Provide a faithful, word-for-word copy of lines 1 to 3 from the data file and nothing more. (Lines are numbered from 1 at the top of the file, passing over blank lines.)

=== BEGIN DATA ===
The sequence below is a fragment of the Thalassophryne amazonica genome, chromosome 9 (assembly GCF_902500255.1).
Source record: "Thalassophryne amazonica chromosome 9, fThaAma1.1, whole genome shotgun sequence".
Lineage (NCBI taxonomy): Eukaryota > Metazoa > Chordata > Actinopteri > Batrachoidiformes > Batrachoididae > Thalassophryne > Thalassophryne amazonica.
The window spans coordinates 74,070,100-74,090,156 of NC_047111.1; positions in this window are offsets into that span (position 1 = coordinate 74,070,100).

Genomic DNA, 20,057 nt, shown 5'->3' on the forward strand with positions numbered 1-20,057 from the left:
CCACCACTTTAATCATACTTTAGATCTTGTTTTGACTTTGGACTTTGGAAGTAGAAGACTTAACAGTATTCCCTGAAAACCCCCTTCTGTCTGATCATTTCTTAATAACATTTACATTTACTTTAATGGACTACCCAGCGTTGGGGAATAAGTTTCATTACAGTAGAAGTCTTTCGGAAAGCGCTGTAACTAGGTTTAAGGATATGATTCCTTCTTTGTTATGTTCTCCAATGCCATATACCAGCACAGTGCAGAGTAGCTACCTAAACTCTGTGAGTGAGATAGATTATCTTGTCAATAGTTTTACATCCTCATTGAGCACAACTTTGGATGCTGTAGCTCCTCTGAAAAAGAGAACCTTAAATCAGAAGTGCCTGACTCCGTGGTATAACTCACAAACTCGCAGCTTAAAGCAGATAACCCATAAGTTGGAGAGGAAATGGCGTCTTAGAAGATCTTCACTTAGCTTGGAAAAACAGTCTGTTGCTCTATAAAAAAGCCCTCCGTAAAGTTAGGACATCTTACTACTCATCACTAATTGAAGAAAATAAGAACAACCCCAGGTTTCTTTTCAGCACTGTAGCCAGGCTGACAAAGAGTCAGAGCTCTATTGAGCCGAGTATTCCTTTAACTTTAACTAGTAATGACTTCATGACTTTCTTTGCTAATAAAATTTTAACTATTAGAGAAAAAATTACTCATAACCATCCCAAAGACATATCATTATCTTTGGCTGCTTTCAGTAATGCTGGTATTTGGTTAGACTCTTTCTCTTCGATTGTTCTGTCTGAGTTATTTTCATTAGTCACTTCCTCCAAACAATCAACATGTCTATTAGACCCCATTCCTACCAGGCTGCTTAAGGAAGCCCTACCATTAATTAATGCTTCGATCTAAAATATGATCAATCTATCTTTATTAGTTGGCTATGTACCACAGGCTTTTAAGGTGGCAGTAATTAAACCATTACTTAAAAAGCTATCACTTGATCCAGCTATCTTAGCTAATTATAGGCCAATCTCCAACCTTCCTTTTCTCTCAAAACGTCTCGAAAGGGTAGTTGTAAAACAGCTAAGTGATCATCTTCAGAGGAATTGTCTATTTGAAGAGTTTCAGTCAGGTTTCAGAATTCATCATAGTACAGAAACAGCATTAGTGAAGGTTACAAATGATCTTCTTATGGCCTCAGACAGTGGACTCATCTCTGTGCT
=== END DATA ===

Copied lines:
The sequence below is a fragment of the Thalassophryne amazonica genome, chromosome 9 (assembly GCF_902500255.1).
Source record: "Thalassophryne amazonica chromosome 9, fThaAma1.1, whole genome shotgun sequence".
Lineage (NCBI taxonomy): Eukaryota > Metazoa > Chordata > Actinopteri > Batrachoidiformes > Batrachoididae > Thalassophryne > Thalassophryne amazonica.